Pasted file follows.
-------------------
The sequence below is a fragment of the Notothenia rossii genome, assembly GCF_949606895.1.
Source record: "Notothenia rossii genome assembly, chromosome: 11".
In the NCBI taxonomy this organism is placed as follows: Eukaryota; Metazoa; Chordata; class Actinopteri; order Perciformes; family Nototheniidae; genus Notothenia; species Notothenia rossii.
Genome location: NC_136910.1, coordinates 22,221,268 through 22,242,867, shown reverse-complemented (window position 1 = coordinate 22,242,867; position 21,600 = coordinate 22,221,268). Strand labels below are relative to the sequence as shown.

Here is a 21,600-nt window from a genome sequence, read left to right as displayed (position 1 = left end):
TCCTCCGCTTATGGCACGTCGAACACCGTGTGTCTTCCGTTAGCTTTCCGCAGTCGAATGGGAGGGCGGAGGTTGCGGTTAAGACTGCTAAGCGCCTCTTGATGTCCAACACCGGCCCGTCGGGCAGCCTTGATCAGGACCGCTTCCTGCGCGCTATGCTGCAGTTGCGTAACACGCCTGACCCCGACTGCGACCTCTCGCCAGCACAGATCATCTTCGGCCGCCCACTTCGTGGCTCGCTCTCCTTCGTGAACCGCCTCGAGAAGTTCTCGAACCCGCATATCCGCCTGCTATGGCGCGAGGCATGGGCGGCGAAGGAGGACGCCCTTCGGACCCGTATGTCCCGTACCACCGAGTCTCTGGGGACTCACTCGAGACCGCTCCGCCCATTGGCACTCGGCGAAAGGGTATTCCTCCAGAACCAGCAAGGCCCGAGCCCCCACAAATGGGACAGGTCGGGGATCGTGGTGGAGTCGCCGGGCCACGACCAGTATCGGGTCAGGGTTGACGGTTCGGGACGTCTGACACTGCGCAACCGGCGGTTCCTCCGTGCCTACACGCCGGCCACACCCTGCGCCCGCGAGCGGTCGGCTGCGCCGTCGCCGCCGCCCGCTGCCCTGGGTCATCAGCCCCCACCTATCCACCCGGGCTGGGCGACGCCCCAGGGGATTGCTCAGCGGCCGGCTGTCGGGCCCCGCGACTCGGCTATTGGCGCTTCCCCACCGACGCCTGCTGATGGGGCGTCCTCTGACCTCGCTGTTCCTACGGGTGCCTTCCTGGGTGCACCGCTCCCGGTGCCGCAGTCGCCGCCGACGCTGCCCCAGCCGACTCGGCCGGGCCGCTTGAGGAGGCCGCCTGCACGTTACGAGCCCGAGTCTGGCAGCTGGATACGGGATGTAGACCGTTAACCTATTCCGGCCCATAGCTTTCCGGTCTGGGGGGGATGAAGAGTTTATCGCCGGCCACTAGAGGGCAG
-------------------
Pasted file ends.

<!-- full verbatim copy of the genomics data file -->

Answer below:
The sequence below is a fragment of the Notothenia rossii genome, assembly GCF_949606895.1.
Source record: "Notothenia rossii genome assembly, chromosome: 11".
In the NCBI taxonomy this organism is placed as follows: Eukaryota; Metazoa; Chordata; class Actinopteri; order Perciformes; family Nototheniidae; genus Notothenia; species Notothenia rossii.
Genome location: NC_136910.1, coordinates 22,221,268 through 22,242,867, shown reverse-complemented (window position 1 = coordinate 22,242,867; position 21,600 = coordinate 22,221,268). Strand labels below are relative to the sequence as shown.

Here is a 21,600-nt window from a genome sequence, read left to right as displayed (position 1 = left end):
TCCTCCGCTTATGGCACGTCGAACACCGTGTGTCTTCCGTTAGCTTTCCGCAGTCGAATGGGAGGGCGGAGGTTGCGGTTAAGACTGCTAAGCGCCTCTTGATGTCCAACACCGGCCCGTCGGGCAGCCTTGATCAGGACCGCTTCCTGCGCGCTATGCTGCAGTTGCGTAACACGCCTGACCCCGACTGCGACCTCTCGCCAGCACAGATCATCTTCGGCCGCCCACTTCGTGGCTCGCTCTCCTTCGTGAACCGCCTCGAGAAGTTCTCGAACCCGCATATCCGCCTGCTATGGCGCGAGGCATGGGCGGCGAAGGAGGACGCCCTTCGGACCCGTATGTCCCGTACCACCGAGTCTCTGGGGACTCACTCGAGACCGCTCCGCCCATTGGCACTCGGCGAAAGGGTATTCCTCCAGAACCAGCAAGGCCCGAGCCCCCACAAATGGGACAGGTCGGGGATCGTGGTGGAGTCGCCGGGCCACGACCAGTATCGGGTCAGGGTTGACGGTTCGGGACGTCTGACACTGCGCAACCGGCGGTTCCTCCGTGCCTACACGCCGGCCACACCCTGCGCCCGCGAGCGGTCGGCTGCGCCGTCGCCGCCGCCCGCTGCCCTGGGTCATCAGCCCCCACCTATCCACCCGGGCTGGGCGACGCCCCAGGGGATTGCTCAGCGGCCGGCTGTCGGGCCCCGCGACTCGGCTATTGGCGCTTCCCCACCGACGCCTGCTGATGGGGCGTCCTCTGACCTCGCTGTTCCTACGGGTGCCTTCCTGGGTGCACCGCTCCCGGTGCCGCAGTCGCCGCCGACGCTGCCCCAGCCGACTCGGCCGGGCCGCTTGAGGAGGCCGCCTGCACGTTACGAGCCCGAGTCTGGCAGCTGGATACGGGATGTAGACCGTTAACCTATTCCGGCCCATAGCTTTCCGGTCTGGGGGGGATGAAGAGTTTATCGCCGGCCACTAGAGGGCAG